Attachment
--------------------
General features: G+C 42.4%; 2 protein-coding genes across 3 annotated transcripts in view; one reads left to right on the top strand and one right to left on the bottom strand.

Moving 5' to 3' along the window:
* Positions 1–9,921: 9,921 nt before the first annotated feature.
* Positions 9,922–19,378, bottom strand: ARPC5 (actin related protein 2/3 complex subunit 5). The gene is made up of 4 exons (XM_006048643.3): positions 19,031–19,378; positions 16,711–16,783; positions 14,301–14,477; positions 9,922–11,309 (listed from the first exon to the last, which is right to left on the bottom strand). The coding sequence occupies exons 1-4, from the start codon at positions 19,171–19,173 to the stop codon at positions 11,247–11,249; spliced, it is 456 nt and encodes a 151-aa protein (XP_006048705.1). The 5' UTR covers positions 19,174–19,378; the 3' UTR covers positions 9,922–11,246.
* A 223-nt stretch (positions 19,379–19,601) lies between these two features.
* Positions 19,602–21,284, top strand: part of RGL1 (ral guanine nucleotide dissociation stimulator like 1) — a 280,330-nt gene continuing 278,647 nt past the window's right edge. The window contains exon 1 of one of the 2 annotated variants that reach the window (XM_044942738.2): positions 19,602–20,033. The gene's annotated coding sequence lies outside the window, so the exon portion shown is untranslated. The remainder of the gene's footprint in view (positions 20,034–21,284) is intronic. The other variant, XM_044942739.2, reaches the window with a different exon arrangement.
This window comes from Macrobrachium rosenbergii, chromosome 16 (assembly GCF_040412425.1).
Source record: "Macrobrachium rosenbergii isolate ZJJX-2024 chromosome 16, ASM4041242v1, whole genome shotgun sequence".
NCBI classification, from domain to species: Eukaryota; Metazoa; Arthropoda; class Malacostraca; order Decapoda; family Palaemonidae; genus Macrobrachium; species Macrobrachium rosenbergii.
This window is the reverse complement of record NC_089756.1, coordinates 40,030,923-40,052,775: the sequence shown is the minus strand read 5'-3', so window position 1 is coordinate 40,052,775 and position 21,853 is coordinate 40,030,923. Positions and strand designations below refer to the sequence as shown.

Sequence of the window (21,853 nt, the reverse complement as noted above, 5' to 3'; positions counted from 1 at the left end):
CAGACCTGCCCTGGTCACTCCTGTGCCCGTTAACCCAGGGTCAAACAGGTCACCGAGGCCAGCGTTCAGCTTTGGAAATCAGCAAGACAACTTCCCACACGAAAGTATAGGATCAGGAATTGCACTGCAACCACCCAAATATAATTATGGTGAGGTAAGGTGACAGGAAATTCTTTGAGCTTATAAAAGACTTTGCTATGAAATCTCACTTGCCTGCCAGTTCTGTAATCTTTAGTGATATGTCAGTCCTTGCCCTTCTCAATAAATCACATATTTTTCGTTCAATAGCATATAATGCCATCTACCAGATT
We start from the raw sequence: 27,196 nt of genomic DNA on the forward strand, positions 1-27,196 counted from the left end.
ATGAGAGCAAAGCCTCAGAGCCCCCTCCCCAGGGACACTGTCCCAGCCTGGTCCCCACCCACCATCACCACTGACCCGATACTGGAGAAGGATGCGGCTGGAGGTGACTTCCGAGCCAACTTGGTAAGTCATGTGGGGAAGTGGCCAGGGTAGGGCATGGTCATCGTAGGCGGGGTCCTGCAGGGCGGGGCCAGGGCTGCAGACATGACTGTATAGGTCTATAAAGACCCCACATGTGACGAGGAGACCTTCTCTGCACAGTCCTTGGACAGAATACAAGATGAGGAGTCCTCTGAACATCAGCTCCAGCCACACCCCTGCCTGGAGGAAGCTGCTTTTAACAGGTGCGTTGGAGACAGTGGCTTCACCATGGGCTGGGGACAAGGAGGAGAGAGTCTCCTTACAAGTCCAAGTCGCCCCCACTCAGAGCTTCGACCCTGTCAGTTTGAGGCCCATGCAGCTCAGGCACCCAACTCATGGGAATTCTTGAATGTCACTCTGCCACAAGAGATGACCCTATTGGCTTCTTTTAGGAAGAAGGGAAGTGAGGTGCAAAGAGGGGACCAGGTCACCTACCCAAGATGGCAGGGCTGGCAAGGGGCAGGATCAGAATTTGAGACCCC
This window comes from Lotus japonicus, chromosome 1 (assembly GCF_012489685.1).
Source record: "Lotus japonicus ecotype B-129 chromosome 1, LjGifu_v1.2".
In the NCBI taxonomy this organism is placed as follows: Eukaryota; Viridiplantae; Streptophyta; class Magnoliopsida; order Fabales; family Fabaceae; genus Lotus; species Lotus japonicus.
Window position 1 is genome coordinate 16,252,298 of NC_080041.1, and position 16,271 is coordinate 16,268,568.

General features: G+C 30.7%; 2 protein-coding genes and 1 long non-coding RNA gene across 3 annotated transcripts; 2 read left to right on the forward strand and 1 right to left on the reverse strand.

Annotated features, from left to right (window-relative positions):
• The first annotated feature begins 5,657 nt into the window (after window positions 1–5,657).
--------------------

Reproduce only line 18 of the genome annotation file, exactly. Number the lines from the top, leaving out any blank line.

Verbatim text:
Window position 1 is genome coordinate 16,252,298 of NC_080041.1, and position 16,271 is coordinate 16,268,568.